WASHINGTON (July 6, 2012) – Much of the $35 billion in federal savings proposed in draft Farm Bill legislation unveiled this week by the House Agriculture Committee could prove elusive, as the measure creates several new taxpayer-financed “shallow loss” insurance programs that would ring up huge costs if current record-high commodity prices prove unsustainable, according to the R Street Institute.
While House Agriculture Committee Chairman Frank Lucas, R-Okla., and Ranking Member Collin Peterson, D-Minn., go farther than their counterparts in the Senate — who last month passed a similar Farm Bill with only $23 billion in expected savings, falling short of the White House’s target for cuts – nearly all of the House bill’s additional cuts come from the Supplemental Nutrition Assistance Program, better known as food stamps.
Meanwhile, in many of the Farm Bill’s most market-distorting commodity and insurance programs, the House proposal is even worse than the Senate’s from a taxpayer perspective.
Like the Senate bill, the House would eliminate the wasteful program of direct payments to farmers, which the Congressional Budget Office has estimated will save roughly $50 billion over the next decade. But it redirects most of those savings back into a new “shallow loss” revenue insurance program, similar to the Senate bill’s Agricultural Risk Coverage, that the House bill calls Revenue Loss Coverage. The RLC program would charge no premiums to farmers, who would be entitled to payments if county-wide revenues drop by more than 15 percent.
“In estimating the cost of these new shallow loss insurance proposals, CBO has assumed that recent record commodity prices are sustainable,” said R Street Public Affairs Director R.J. Lehmann. “If prices fall, the cost of the programs could easily erase all of the supposed savings in both the House and Senate Farm Bill proposals. These new programs are taxpayer-funded boondoggles that encourage cultivation of lands most prone to floods and erosion, and whose benefits will flow disproportionately to the largest and wealthiest agricultural producers.”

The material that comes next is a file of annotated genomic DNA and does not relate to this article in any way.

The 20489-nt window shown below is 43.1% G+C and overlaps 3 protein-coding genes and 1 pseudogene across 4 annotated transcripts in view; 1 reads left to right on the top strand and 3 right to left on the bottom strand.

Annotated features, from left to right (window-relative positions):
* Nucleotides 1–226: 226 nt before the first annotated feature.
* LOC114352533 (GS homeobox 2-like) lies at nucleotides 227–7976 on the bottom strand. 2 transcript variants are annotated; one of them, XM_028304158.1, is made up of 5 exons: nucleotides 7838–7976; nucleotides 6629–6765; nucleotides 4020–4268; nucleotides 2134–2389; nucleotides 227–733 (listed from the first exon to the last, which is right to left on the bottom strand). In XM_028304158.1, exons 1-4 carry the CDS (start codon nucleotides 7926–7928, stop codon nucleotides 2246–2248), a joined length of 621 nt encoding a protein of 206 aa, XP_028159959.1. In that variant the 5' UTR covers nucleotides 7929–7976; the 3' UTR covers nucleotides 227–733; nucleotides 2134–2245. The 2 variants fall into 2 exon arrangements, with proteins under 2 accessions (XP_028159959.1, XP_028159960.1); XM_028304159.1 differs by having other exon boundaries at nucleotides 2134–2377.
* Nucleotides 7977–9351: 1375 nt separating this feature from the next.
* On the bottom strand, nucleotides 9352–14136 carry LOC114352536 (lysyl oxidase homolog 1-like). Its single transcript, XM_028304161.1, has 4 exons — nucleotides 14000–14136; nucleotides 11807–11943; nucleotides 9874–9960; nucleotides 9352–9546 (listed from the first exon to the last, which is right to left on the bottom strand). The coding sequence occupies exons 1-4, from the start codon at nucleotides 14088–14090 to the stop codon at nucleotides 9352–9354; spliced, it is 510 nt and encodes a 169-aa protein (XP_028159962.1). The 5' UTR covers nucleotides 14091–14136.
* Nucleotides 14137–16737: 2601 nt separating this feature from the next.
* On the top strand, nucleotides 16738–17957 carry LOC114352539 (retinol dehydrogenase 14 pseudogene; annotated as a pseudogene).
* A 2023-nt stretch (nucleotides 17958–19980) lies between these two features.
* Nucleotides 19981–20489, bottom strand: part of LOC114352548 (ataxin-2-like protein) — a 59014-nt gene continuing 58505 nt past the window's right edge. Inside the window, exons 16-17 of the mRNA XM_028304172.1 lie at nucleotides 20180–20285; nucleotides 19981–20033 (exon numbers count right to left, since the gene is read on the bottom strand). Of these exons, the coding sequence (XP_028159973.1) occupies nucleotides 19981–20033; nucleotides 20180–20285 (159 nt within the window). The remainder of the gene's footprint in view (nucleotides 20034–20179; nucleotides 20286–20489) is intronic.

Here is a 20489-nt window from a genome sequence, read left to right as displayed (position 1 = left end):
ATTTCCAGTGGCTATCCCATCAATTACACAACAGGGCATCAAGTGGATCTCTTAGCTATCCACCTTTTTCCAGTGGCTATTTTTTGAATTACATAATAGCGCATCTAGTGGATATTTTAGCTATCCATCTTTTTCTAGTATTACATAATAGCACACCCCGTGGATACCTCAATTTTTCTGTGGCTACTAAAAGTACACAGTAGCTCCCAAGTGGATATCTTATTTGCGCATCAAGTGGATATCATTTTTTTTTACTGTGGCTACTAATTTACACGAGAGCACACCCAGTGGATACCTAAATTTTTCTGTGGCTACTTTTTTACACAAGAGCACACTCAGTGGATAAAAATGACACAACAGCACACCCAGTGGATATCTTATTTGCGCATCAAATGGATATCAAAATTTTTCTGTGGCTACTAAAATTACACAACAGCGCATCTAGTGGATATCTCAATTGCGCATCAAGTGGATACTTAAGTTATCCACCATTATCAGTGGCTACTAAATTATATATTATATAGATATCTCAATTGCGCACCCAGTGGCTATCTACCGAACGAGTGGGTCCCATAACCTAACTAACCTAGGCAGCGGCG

While the Senate bill also cut the USDA’s counter-cyclical payment programs, in order to placate rice and peanut interests, the House bill creates a new subsidized counter-cyclical program, similar to RLC, that it calls “Price Loss Coverage.” The bill also maintains the existing price-support quota system for sugar imports and transitions the existing price support program for cotton, which has been challenged by the World Trade Organization, into another new shallow loss insurance program, separate from RLC.
Disappointingly, the House bill makes no cuts at all to the existing $9 billion-a-year federal crop insurance program, under which taxpayers pick up the tab for more than 60 percent of farmers’ premiums while paying private companies billions to sell and administer the policies. Instead, the bill actually expands the program by authorizing a new Supplemental Coverage Option policy – similar to the RLC shallow loss program – and by reducing crop insurance premiums by 10 percent for new farmers and ranchers.
Economists’ estimates show that simply returning crop insurance subsidies to where they were prior to 2000’s Agricultural Risk Protection Act would yield $50 billion in savings.
“For all of their tea party bluster, the House Republicans have proposed a wasteful, big government program that disrupts the private market, spends billions of taxpayer dollars that we don’t have and harms the environment,” R Street President Eli Lehrer said. “If Republicans are serious about cutting government, they need to start from scratch.”
R Street is a non-profit public policy research organization that supports free markets; limited, effective government; and responsible environmental stewardship. It has headquarters in Washington, D.C. and branch offices in Tallahassee, Fla.; Austin,Texas; and Columbus, Ohio. R Street’s co-founders previously were the staff of the Heartland Institute’s Center on Finance, Insurance and Real Estate. Its website is www.redesign.rstreet.org.